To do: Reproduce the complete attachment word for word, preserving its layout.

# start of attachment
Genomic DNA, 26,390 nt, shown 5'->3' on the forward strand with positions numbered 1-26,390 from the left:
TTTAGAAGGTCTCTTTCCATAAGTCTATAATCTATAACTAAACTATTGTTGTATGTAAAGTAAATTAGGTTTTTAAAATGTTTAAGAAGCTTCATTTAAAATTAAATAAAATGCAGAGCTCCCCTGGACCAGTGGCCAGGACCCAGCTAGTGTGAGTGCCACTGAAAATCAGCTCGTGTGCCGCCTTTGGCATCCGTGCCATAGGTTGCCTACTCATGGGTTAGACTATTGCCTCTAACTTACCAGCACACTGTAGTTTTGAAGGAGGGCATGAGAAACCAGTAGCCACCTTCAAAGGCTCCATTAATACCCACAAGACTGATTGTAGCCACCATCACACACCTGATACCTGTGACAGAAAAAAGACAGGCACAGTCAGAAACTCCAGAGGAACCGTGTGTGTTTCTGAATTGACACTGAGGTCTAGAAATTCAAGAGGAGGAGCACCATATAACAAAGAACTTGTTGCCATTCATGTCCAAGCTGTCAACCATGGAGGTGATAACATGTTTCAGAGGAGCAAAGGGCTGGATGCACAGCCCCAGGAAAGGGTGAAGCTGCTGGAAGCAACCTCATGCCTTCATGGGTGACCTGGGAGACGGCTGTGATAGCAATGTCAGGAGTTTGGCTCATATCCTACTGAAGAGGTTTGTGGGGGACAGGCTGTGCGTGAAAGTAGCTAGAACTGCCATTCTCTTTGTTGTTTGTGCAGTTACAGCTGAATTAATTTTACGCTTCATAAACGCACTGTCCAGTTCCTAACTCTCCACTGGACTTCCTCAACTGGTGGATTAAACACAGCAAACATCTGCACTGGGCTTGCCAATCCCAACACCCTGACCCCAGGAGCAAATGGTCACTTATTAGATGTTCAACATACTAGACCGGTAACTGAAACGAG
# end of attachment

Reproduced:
Genomic DNA, 26,390 nt, shown 5'->3' on the forward strand with positions numbered 1-26,390 from the left:
TTTAGAAGGTCTCTTTCCATAAGTCTATAATCTATAACTAAACTATTGTTGTATGTAAAGTAAATTAGGTTTTTAAAATGTTTAAGAAGCTTCATTTAAAATTAAATAAAATGCAGAGCTCCCCTGGACCAGTGGCCAGGACCCAGCTAGTGTGAGTGCCACTGAAAATCAGCTCGTGTGCCGCCTTTGGCATCCGTGCCATAGGTTGCCTACTCATGGGTTAGACTATTGCCTCTAACTTACCAGCACACTGTAGTTTTGAAGGAGGGCATGAGAAACCAGTAGCCACCTTCAAAGGCTCCATTAATACCCACAAGACTGATTGTAGCCACCATCACACACCTGATACCTGTGACAGAAAAAAGACAGGCACAGTCAGAAACTCCAGAGGAACCGTGTGTGTTTCTGAATTGACACTGAGGTCTAGAAATTCAAGAGGAGGAGCACCATATAACAAAGAACTTGTTGCCATTCATGTCCAAGCTGTCAACCATGGAGGTGATAACATGTTTCAGAGGAGCAAAGGGCTGGATGCACAGCCCCAGGAAAGGGTGAAGCTGCTGGAAGCAACCTCATGCCTTCATGGGTGACCTGGGAGACGGCTGTGATAGCAATGTCAGGAGTTTGGCTCATATCCTACTGAAGAGGTTTGTGGGGGACAGGCTGTGCGTGAAAGTAGCTAGAACTGCCATTCTCTTTGTTGTTTGTGCAGTTACAGCTGAATTAATTTTACGCTTCATAAACGCACTGTCCAGTTCCTAACTCTCCACTGGACTTCCTCAACTGGTGGATTAAACACAGCAAACATCTGCACTGGGCTTGCCAATCCCAACACCCTGACCCCAGGAGCAAATGGTCACTTATTAGATGTTCAACATACTAGACCGGTAACTGAAACGAG